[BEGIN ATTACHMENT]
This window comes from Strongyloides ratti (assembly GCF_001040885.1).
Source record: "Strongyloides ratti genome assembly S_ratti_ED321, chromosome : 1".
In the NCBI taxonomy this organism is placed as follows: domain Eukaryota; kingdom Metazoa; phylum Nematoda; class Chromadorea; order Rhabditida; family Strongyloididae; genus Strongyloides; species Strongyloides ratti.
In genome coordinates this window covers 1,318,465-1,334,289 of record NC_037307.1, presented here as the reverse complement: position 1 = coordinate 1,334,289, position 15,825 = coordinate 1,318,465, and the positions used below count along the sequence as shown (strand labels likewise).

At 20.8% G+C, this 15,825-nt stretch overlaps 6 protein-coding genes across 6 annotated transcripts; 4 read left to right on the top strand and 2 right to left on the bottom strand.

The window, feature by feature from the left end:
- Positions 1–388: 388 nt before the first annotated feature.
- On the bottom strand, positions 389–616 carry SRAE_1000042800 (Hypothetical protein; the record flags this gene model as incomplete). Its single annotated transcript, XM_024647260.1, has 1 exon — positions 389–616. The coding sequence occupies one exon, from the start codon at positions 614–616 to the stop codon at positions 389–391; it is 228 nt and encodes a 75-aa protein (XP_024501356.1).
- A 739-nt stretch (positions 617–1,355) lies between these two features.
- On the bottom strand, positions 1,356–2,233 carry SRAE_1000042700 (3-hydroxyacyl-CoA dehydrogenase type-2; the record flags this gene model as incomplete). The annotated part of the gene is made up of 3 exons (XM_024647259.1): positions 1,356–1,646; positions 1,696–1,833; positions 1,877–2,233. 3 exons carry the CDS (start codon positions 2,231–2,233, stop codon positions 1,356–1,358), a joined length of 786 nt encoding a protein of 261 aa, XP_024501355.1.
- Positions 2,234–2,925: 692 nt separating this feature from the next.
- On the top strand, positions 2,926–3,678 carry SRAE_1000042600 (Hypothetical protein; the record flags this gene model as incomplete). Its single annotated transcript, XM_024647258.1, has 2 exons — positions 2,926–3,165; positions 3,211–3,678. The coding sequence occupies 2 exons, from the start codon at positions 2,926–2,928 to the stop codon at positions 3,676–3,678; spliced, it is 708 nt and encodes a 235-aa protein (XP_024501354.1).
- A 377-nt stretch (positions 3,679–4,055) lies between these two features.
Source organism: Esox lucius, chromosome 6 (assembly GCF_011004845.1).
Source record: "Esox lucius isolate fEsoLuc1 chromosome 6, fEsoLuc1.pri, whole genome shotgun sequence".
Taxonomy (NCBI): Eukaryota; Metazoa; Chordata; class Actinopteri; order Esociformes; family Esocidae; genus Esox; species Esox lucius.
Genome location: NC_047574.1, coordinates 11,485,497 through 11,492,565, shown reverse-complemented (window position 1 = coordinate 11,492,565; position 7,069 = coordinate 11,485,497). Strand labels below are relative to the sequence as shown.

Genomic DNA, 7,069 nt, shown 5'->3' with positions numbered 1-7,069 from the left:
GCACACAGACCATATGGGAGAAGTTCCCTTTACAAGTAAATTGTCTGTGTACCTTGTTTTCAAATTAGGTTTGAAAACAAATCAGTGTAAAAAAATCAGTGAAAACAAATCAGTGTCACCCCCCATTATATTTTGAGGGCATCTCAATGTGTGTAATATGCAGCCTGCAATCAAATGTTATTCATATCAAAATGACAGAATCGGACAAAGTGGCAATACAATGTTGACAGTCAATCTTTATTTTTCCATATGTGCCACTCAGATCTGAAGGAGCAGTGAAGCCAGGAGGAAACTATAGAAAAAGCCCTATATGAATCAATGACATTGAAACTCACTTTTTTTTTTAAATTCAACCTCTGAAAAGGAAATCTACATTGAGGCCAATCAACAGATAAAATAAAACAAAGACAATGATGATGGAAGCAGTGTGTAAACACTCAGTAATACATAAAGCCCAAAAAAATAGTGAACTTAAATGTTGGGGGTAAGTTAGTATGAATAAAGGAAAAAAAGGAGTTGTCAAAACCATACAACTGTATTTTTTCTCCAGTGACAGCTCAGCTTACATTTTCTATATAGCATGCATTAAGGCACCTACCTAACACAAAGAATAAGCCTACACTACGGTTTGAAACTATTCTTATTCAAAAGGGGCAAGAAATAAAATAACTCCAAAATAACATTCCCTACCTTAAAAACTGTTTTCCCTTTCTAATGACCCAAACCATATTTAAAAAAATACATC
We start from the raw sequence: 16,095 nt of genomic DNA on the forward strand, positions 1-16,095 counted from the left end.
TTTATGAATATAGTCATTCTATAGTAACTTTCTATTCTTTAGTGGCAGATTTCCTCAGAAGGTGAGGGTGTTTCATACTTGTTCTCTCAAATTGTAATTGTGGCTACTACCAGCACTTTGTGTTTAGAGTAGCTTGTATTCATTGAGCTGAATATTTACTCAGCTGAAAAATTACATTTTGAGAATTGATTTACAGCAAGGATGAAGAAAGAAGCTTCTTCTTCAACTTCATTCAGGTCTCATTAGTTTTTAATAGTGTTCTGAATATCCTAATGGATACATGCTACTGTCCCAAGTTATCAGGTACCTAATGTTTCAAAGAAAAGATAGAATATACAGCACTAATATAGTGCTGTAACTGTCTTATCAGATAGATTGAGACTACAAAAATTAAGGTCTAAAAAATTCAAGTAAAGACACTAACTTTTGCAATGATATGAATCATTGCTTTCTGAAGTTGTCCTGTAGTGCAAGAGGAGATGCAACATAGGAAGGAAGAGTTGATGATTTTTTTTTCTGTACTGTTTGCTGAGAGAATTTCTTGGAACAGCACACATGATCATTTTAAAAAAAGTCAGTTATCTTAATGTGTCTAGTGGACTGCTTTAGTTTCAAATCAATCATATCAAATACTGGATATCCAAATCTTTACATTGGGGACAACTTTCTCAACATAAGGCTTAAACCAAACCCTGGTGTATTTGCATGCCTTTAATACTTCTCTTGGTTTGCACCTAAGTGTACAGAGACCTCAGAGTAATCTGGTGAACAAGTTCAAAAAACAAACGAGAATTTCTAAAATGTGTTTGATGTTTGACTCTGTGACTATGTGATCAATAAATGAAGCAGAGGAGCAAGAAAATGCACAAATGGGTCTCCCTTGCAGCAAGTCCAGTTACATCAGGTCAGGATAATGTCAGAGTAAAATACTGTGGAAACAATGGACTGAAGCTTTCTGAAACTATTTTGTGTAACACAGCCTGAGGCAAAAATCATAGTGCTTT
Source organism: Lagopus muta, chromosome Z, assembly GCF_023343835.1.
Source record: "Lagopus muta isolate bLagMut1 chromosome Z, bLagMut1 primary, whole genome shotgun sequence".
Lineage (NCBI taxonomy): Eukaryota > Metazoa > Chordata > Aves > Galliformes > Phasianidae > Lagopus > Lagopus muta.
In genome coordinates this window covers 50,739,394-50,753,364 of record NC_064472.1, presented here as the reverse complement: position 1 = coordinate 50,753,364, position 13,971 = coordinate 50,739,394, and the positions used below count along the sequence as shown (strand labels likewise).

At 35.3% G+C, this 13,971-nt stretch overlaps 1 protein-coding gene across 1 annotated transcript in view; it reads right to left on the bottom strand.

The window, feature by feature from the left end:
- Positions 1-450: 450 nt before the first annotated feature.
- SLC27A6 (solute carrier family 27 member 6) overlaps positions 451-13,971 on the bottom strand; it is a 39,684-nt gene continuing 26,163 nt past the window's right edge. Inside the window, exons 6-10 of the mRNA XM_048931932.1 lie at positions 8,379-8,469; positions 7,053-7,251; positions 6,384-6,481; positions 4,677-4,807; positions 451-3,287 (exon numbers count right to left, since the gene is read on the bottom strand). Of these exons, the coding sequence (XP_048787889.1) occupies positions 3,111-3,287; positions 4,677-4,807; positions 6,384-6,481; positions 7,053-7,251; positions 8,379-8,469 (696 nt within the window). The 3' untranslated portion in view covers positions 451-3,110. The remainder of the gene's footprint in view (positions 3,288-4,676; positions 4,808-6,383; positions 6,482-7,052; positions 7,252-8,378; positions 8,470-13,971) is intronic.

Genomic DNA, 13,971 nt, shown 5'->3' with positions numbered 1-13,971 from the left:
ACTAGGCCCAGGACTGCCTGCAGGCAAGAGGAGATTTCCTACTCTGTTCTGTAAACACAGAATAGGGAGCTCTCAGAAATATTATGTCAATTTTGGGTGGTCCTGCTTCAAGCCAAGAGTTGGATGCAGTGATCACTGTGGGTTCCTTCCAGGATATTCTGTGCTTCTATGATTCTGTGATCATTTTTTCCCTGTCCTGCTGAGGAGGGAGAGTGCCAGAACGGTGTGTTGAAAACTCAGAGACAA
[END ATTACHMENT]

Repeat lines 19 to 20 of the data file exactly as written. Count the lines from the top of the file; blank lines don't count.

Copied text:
GCACACAGACCATATGGGAGAAGTTCCCTTTACAAGTAAATTGTCTGTGTACCTTGTTTTCAAATTAGGTTTGAAAACAAATCAGTGTAAAAAAATCAGTGAAAACAAATCAGTGTCACCCCCCATTATATTTTGAGGGCATCTCAATGTGTGTAATATGCAGCCTGCAATCAAATGTTATTCATATCAAAATGACAGAATCGGACAAAGTGGCAATACAATGTTGACAGTCAATCTTTATTTTTCCATATGTGCCACTCAGATCTGAAGGAGCAGTGAAGCCAGGAGGAAACTATAGAAAAAGCCCTATATGAATCAATGACATTGAAACTCACTTTTTTTTTTAAATTCAACCTCTGAAAAGGAAATCTACATTGAGGCCAATCAACAGATAAAATAAAACAAAGACAATGATGATGGAAGCAGTGTGTAAACACTCAGTAATACATAAAGCCCAAAAAAATAGTGAACTTAAATGTTGGGGGTAAGTTAGTATGAATAAAGGAAAAAAAGGAGTTGTCAAAACCATACAACTGTATTTTTTCTCCAGTGACAGCTCAGCTTACATTTTCTATATAGCATGCATTAAGGCACCTACCTAACACAAAGAATAAGCCTACACTACGGTTTGAAACTATTCTTATTCAAAAGGGGCAAGAAATAAAATAACTCCAAAATAACATTCCCTACCTTAAAAACTGTTTTCCCTTTCTAATGACCCAAACCATATTTAAAAAAATACATC
We start from the raw sequence: 16,095 nt of genomic DNA on the forward strand, positions 1-16,095 counted from the left end.